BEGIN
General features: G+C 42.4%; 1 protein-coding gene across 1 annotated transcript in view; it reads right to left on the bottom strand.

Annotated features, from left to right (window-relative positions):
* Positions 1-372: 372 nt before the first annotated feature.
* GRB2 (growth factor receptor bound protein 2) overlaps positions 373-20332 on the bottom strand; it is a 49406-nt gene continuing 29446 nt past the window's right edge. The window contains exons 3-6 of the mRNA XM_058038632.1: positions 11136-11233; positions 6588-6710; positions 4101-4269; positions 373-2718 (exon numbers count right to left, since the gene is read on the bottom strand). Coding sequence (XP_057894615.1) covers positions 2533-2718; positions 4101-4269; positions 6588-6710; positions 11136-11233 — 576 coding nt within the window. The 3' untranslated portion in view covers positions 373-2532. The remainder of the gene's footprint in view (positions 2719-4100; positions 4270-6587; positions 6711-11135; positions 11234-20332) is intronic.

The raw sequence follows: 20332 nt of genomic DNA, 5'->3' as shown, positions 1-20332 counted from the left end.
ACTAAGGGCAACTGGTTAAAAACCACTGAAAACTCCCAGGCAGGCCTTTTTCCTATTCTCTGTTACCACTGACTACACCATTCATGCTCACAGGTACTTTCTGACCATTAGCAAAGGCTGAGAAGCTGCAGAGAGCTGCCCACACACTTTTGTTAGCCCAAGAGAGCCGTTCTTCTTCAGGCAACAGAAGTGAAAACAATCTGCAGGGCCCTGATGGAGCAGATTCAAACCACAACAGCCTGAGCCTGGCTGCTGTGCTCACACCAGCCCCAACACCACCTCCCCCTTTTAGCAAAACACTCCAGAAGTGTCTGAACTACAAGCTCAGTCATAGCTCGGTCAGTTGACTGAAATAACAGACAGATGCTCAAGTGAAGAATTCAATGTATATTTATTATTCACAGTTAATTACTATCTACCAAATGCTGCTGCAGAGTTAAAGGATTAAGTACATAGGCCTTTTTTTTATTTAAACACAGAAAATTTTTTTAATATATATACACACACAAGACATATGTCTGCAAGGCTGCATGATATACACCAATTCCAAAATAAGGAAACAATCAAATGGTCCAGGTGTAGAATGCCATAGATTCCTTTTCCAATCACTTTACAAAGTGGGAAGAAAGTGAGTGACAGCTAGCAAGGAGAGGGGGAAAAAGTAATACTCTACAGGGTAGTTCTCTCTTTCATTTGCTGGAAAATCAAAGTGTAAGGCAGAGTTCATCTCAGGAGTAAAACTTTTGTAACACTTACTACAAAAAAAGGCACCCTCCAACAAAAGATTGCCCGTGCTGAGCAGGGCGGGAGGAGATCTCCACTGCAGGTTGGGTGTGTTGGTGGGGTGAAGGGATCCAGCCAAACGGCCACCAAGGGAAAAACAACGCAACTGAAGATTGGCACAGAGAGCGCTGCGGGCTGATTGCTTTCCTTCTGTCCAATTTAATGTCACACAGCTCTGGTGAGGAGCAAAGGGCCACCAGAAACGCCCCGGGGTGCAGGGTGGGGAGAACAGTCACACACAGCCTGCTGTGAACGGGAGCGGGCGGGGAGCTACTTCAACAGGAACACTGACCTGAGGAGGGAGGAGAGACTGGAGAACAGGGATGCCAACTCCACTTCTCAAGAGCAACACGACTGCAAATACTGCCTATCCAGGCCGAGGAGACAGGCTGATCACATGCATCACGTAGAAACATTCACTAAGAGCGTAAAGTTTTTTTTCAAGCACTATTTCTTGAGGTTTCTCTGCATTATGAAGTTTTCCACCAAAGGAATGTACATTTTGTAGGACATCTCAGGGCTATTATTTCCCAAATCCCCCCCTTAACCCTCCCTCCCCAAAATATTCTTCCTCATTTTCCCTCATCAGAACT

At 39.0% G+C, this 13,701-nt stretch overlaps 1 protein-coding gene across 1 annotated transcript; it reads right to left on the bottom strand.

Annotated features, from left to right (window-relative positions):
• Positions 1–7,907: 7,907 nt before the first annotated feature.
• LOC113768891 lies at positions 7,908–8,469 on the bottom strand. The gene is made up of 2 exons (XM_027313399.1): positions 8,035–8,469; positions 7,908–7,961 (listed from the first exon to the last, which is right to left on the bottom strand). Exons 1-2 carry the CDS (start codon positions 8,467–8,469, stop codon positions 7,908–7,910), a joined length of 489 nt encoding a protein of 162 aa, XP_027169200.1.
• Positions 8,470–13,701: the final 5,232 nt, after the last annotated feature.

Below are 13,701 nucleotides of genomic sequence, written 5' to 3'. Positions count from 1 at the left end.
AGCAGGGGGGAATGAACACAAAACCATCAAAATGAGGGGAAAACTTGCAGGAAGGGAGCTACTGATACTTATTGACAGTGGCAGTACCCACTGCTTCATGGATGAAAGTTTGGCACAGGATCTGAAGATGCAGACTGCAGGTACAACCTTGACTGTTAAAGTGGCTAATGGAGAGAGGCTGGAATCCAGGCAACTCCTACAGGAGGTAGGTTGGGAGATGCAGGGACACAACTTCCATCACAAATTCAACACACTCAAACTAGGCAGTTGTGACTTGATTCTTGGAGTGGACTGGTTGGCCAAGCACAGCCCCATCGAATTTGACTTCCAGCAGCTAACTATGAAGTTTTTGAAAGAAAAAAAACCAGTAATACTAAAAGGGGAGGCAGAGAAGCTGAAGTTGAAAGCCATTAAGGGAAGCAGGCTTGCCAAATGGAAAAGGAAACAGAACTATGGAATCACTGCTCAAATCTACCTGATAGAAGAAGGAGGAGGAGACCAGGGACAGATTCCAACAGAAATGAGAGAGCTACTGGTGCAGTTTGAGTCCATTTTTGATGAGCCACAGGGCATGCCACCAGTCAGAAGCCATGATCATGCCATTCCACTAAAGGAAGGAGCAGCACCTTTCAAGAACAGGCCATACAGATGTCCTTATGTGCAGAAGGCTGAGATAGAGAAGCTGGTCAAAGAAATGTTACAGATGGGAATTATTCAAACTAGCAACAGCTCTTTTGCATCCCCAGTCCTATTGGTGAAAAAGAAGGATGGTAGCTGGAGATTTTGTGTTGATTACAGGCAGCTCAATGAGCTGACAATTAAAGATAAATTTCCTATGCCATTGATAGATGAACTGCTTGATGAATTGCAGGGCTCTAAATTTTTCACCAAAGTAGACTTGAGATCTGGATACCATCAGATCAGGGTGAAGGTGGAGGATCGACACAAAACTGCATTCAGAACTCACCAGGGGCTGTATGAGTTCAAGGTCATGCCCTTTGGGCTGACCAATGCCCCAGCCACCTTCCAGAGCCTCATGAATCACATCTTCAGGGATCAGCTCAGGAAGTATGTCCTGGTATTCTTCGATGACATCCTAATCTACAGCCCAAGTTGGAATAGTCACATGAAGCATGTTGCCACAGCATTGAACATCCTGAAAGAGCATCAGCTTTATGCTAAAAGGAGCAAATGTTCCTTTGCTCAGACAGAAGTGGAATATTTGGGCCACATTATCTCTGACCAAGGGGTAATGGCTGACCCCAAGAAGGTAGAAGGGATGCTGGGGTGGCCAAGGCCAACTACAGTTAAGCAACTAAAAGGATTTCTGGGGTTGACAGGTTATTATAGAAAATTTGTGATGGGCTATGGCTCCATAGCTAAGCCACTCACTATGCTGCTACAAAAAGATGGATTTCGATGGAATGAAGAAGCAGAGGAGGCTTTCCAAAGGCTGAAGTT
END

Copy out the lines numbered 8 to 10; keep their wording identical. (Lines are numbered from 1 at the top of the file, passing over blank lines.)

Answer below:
Annotated features, from left to right (window-relative positions):
• Positions 1–7,907: 7,907 nt before the first annotated feature.
• LOC113768891 lies at positions 7,908–8,469 on the bottom strand. The gene is made up of 2 exons (XM_027313399.1): positions 8,035–8,469; positions 7,908–7,961 (listed from the first exon to the last, which is right to left on the bottom strand). Exons 1-2 carry the CDS (start codon positions 8,467–8,469, stop codon positions 7,908–7,910), a joined length of 489 nt encoding a protein of 162 aa, XP_027169200.1.